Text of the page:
All things come to him who waits. And it has been a long wait for WITCHFINDER GENERAL (1968) to reach U.S. shores in its original, unaltered form. This English production (the last by cult director Michael Reeves before his untimely death by drug overdose) is one of the most highly regarded films that the late, great horror star Vincent Price made toward the end of the ’60s, but for U.S. distribution it was altered and retitled (to THE CONQUEROR WORM) in order to make it seem like a resumption of Price’s series of Poe adaptations that had lain dormant since THE TOMB OF LIGEIA (1964). Later home video release, on VHS, only added further indignities in the form of a new synthesizer score, replacing the original orchestral music, and gratuitous nudity (which had been filmed by executive producer Tony Tenser, over the director’s wishes, for the German market). A British Region 2 DVD release included the censored U.K. version of WITCHFINDER GENERAL plus the slightly longer “export” version (with gruesome footage restored via grainy inserts). Over two years ago, at a screening of an English print of the film in Hollywood, producer Philip Waddilove promised that MGM had a fully restored version of WITCHFINDER GENERAL fully prepped for a U.S. DVD release within a few months, but then MGM was sold to Sony, who put the plans on hold. Now, at long last, the DVD is scheduled to hit store shelves on Tuesday, September 11.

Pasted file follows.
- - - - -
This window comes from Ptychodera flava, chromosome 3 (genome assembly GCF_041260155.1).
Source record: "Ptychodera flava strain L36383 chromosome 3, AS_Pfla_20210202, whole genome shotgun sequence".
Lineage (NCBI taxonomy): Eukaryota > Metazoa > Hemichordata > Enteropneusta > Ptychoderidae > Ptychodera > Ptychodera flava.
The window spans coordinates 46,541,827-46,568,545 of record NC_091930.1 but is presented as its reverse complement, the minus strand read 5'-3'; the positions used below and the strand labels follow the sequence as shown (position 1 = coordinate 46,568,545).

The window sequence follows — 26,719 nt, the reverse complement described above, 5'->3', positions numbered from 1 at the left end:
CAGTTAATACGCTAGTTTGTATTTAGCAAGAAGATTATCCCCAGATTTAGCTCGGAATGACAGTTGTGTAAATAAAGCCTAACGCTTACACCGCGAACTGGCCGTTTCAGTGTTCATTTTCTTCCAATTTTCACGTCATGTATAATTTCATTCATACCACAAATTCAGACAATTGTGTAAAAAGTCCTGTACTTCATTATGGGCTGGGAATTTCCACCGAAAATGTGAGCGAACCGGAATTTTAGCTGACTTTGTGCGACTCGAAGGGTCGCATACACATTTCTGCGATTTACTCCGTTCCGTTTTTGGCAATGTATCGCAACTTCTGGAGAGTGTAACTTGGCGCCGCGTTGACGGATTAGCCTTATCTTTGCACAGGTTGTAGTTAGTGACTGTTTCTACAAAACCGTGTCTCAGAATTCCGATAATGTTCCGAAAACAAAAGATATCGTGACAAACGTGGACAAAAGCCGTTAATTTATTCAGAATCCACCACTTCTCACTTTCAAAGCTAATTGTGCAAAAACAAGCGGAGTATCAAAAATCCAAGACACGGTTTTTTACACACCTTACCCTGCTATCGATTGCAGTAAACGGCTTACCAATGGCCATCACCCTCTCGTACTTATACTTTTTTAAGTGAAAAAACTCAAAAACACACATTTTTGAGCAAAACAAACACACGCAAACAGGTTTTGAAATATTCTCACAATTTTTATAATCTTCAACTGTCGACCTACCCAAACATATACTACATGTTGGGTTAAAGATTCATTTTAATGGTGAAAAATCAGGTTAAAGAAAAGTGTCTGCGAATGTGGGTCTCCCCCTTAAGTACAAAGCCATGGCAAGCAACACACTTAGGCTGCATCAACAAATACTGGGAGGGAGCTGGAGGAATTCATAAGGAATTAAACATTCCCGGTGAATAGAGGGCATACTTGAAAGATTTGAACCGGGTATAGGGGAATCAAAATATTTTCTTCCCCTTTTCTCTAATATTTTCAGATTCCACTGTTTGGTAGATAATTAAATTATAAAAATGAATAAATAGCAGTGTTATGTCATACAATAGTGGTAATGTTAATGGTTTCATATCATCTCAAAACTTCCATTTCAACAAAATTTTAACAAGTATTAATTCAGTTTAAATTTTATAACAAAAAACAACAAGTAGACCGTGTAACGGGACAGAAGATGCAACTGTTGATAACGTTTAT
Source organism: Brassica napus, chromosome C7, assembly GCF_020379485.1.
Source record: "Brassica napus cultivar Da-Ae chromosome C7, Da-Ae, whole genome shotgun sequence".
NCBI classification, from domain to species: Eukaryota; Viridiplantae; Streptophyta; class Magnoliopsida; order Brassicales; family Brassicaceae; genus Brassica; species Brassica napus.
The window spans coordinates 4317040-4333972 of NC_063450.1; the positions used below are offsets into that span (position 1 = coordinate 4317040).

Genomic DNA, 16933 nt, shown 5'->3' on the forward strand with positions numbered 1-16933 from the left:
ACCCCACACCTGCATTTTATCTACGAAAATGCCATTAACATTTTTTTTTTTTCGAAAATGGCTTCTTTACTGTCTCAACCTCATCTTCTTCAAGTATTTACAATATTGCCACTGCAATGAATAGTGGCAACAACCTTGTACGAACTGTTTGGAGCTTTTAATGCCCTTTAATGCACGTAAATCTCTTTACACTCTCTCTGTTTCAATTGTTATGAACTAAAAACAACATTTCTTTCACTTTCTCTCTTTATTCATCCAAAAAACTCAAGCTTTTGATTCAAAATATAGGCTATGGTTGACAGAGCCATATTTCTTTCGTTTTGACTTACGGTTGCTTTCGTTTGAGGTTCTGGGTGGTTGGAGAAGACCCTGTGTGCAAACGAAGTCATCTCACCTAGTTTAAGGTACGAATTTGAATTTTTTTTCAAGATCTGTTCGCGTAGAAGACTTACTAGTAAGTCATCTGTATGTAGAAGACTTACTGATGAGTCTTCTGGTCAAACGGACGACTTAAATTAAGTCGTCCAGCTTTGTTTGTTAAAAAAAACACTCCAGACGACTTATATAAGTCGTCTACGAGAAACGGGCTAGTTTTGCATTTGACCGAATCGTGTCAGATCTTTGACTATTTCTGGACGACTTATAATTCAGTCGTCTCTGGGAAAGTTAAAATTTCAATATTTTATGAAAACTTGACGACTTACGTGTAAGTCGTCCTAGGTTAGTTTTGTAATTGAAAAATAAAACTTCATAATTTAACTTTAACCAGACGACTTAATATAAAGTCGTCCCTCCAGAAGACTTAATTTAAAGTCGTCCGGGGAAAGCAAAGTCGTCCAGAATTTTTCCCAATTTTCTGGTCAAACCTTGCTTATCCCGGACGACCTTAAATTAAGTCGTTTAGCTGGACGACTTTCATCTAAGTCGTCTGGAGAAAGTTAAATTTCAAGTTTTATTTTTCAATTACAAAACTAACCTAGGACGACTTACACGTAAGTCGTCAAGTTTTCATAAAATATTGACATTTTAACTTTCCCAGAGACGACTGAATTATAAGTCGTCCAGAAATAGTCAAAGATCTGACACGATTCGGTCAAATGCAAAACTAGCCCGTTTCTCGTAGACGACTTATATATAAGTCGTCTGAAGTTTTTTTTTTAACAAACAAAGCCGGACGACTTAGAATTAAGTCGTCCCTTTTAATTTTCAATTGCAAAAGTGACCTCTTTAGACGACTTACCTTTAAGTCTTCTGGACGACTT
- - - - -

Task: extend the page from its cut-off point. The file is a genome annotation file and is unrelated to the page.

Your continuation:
Read on below the fold for comments by Philip Waddilove and actor Ian Ogilvy on the making of the film and on the DVD restoration.
As part of the American Cinematheque’s tribute to Vincent Price in March of 2005, WITCHFINDER GENERAL was screened at the Aero Theatre in Santa Monica and at the Egyptian Theatre in Hollywood. The screening – of a new 35mm print, with the original title intact – was meant to act as a sort of preview for the DVD release, which was planned for August 2005.